By Mia Moody-Ramirez, Editor
“Mia Moody- Black Woman and Racist.” I cringed when I first saw these words during a keyword search of my name and an article that I wrote about President Barack Obama and Facebook hate groups. This post on the cincinnati.craigslist.org website has been removed. However, it left a lasting impression on me. I do not want my good intentions to be misunderstood.
First I thought that this slanderous statement could not be further from the truth. After all, in my writings, I often try to expose racism and encourage civility and social equality in the areas of gender, race, culture, class and other areas. However, the bold statement left the question in the back of my mind of whether I, as a black person, could actually be racist? I decided to explore this person’s statements a little deeper.
To answer my question, I began with the most basic source, Merriam Webster Dictionary, which offers this simple definition of racism, “The belief that race accounts for differences in human character or ability and that a particular race is superior to others. It also includes the idea that “discrimination or prejudice is based on race.
”Drinnon traced racism back to pre-colonial days and provides this useful definition of racism:
Racism consists in habitual practice by a people of treating, feeling, and viewing physically dissimilar people, identified as such by skin color and other hereditary characteristics – as “less than people.”
My article pointed out comments that framed the U.S. President and first lady in a racist and stereotypical manner. Maybe the author of the column transferred some of these findings onto me?
I continued my search. Next, I found this definition by Helmreich, 1982. “racism is, in part, an effort to explain the behavior and abilities of people on the basis of their color. One of the most common applications of this in the United States is the attempt to demonstrate that Black people are inherently inferior because of their genetic makeup (p. 73). Yin’s (2006) study also provided some insight into the basic definitions of “racism.” The scholar concluded many definitions of “racism” focus on the detrimental effects of racism for non-White racial groups, while only a few also highlighting the privileges accrued through racism for Whites. Similarly, racism was generally attributed to an ideology of inferiority or superiority rather than both.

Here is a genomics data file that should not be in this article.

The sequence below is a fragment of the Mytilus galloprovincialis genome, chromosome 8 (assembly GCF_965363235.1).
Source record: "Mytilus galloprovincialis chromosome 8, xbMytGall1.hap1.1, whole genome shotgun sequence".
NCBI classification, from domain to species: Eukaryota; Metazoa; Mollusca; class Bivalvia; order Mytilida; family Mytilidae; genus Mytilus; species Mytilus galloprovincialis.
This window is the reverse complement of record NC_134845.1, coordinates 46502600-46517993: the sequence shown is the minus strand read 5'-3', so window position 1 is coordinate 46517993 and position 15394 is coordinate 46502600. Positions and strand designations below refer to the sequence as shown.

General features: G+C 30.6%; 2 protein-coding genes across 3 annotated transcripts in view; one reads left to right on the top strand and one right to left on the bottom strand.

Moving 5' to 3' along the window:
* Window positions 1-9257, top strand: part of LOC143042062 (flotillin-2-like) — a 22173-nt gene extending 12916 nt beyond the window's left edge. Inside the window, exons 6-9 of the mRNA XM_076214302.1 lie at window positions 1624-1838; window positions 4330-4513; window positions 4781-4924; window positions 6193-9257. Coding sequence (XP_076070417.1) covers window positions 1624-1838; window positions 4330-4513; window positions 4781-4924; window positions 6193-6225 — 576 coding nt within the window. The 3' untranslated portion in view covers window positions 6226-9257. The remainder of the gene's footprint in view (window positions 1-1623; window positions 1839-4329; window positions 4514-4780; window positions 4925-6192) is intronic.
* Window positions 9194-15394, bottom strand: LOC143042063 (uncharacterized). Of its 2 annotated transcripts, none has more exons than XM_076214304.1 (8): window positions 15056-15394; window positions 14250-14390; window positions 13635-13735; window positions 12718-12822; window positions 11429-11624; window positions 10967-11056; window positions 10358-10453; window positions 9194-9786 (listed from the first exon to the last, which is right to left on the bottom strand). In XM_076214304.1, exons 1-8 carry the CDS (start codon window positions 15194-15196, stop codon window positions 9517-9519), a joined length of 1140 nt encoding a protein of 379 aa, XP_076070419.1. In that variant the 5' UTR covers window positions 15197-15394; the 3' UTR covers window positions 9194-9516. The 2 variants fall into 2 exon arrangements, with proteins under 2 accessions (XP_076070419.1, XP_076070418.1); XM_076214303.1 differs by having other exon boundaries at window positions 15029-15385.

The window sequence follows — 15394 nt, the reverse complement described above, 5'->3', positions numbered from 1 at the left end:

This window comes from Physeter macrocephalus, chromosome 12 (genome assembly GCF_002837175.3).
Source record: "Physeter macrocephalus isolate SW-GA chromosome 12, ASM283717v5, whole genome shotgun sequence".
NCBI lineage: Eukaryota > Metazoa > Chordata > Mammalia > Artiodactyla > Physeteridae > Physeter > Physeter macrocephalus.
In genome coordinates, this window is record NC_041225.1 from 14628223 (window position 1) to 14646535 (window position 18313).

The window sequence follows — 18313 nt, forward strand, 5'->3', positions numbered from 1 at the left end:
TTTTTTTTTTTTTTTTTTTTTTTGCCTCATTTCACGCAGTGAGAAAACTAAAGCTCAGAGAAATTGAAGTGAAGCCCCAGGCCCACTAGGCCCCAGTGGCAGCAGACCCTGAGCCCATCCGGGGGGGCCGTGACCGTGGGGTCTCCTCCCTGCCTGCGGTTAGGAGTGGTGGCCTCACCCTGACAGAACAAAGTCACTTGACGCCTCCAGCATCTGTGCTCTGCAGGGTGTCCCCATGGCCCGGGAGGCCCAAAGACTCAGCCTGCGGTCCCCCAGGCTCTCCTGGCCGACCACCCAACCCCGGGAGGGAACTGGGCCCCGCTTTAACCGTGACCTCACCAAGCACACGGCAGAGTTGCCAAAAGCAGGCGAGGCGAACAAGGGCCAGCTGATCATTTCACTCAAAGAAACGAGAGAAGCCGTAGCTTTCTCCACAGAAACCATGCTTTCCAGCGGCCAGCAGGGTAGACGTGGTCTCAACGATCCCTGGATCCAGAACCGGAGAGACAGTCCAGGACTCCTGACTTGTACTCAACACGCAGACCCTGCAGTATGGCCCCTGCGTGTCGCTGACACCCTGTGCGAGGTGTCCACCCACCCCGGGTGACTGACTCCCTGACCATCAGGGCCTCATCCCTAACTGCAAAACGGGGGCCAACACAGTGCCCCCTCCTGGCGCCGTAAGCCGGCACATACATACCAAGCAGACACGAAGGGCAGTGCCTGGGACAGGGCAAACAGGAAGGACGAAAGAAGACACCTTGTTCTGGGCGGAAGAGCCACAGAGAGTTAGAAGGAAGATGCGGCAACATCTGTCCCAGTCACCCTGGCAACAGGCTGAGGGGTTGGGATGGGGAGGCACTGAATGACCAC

Can Blacks be racist?
These definitions were a good starting point, however, they did not specifically address my question of whether people of color can be racist. I continued looking. Next, I turned to scholarly literature on the topic. D’Souza (1995, p. 27) defined “racism” as “an ideology of intellectual or moral superiority based upon the biological characteristics of race.” Other scholars include examples to explore the term. For instance, Carrington and McDonald (2001), enhances the definition with the idea that racial exclusion creates a form of institutional racism that serves to limit access to socially valued opportunities.
The article that came closest to answering my question was Pilgrim’s (2009) essay, which specifically addresses the question of whether blacks can be racist. The author concluded that the answer depends on how one defines racism:
If you define it as “prejudice against or hatred toward another race,” then the answer is yes. If you define racism as “the belief that race is the primary determinant of human traits and capacities and that racial differences produce an inherent superiority of a particular race,” the answer is yes. And if you define racism as “prejudice and discrimination rooted in race-based loathing,” then the answer is, again, yes.
However, if you define racism as “a system of group privilege by those who have a disproportionate share of society’s power, prestige, property, and privilege,” then the answer is no. In the end, it is my opinion that individual blacks can be and sometimes are racists. However, collectively, blacks are neither the primary creators nor beneficiaries of the racism that permeates society today (n.d).
Pilgrim’s statements are partially supported by Feagin and Vera (1995) who argue that racism is inseparable from white power and white privilege; and therefore, blacks cannot be racist. They supplement the idea that inequality is one of the criteria that sociologists use to define “minority.” This does not mean that minorities cannot be racist, though. It means, rather, that a person of color does not have the same or as many opportunities to hurt or discriminate against a member of the majority group. The two add: